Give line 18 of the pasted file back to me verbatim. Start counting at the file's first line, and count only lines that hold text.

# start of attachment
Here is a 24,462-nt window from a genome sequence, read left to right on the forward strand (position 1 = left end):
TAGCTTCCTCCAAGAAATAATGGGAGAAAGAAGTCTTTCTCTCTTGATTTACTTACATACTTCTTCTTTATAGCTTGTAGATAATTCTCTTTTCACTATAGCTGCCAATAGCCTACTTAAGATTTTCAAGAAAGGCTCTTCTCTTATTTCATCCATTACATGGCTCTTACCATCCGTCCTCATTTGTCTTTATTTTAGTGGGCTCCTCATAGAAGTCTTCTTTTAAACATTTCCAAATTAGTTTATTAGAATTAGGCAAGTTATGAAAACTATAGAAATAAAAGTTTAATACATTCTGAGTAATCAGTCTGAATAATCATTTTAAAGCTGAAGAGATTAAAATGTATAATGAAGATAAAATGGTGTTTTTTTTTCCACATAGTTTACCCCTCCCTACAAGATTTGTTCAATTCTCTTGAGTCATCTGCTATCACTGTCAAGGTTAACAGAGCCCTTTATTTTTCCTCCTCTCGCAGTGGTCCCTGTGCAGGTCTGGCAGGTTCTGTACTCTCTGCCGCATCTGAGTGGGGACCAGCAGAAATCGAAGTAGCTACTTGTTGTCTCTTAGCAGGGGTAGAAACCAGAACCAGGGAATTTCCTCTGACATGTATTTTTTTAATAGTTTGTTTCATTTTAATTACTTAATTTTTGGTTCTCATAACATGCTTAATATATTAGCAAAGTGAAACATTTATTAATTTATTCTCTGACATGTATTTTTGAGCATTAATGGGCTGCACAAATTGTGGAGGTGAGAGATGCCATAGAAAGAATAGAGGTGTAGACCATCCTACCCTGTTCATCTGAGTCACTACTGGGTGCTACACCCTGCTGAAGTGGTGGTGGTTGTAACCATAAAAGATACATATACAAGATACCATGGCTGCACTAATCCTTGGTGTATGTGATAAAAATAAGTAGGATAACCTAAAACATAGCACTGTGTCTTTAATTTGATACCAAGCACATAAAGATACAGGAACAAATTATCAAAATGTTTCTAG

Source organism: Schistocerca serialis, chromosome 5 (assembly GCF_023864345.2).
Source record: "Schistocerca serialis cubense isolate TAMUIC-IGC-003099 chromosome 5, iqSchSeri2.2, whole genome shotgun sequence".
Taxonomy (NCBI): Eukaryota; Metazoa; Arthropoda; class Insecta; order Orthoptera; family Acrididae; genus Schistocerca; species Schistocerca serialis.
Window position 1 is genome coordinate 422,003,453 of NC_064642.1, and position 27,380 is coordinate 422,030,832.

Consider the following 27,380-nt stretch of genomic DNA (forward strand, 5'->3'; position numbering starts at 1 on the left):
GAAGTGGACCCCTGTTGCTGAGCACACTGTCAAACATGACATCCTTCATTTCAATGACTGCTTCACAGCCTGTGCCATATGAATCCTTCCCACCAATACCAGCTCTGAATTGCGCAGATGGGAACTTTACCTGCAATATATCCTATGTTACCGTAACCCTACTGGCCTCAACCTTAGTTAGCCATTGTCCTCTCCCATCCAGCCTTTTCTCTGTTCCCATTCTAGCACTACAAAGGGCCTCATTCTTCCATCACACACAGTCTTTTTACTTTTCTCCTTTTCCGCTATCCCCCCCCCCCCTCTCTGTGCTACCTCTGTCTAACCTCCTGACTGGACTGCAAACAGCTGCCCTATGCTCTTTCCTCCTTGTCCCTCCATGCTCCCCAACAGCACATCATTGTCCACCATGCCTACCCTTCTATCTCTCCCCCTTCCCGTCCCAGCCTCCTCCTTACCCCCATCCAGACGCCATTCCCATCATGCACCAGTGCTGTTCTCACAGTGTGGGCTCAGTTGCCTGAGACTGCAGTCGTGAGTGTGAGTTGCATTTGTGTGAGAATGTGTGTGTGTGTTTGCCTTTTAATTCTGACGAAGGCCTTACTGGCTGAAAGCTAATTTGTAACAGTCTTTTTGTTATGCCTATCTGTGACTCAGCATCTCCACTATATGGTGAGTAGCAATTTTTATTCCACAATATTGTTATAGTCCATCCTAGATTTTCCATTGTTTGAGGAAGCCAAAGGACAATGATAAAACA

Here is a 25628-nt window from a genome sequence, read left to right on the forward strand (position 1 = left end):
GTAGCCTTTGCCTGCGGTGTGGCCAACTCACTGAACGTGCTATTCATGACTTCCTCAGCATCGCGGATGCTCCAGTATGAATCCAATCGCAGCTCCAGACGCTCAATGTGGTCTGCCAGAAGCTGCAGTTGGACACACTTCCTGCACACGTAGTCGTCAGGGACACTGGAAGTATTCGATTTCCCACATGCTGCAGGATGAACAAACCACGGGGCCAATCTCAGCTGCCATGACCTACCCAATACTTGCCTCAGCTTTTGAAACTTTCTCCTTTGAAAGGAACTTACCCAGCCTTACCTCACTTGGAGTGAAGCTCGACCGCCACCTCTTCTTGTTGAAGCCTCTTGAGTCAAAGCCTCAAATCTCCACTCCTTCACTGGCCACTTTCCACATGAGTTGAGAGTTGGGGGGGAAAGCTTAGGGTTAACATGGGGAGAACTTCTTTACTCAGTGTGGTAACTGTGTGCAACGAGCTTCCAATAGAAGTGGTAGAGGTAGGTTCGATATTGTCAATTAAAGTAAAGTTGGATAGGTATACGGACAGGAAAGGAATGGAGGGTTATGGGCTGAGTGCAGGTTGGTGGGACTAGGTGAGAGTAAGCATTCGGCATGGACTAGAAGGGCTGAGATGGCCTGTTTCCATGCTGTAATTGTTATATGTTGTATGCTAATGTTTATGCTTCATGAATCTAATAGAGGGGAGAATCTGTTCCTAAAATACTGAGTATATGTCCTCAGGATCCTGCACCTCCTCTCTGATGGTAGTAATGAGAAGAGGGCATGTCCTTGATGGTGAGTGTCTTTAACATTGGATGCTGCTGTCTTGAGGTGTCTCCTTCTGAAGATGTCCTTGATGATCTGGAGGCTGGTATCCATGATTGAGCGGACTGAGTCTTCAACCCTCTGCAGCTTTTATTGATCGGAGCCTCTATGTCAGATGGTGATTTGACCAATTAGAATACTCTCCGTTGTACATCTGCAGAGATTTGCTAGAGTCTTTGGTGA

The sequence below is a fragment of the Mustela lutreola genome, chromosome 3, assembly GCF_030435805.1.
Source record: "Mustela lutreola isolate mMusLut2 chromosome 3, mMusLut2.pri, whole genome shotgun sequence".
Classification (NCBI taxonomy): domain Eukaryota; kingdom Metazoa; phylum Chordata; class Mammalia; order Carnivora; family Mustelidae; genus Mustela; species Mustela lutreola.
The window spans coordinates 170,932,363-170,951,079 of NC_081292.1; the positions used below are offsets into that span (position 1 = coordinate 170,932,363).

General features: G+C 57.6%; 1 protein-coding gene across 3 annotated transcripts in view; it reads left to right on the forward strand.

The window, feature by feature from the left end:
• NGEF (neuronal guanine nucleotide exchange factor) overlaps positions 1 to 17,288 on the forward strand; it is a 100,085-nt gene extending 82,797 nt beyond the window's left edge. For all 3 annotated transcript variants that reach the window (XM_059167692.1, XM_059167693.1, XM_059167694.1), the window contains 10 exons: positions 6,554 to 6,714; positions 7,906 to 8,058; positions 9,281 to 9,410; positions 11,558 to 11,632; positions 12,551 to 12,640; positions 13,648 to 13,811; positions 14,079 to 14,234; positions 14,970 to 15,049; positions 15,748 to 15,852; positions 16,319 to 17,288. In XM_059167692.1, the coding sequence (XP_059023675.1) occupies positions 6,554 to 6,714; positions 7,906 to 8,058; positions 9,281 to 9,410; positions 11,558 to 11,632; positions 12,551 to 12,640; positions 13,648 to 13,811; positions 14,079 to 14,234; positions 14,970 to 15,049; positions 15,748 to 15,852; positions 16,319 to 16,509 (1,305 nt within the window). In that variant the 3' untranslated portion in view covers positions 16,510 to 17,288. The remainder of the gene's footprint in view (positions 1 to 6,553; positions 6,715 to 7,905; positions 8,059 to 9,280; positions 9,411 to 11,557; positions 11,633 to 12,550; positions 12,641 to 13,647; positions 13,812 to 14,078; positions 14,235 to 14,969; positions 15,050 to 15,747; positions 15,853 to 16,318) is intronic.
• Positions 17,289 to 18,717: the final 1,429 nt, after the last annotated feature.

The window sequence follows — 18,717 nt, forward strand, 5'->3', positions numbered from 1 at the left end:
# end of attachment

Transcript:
• Positions 17,289 to 18,717: the final 1,429 nt, after the last annotated feature.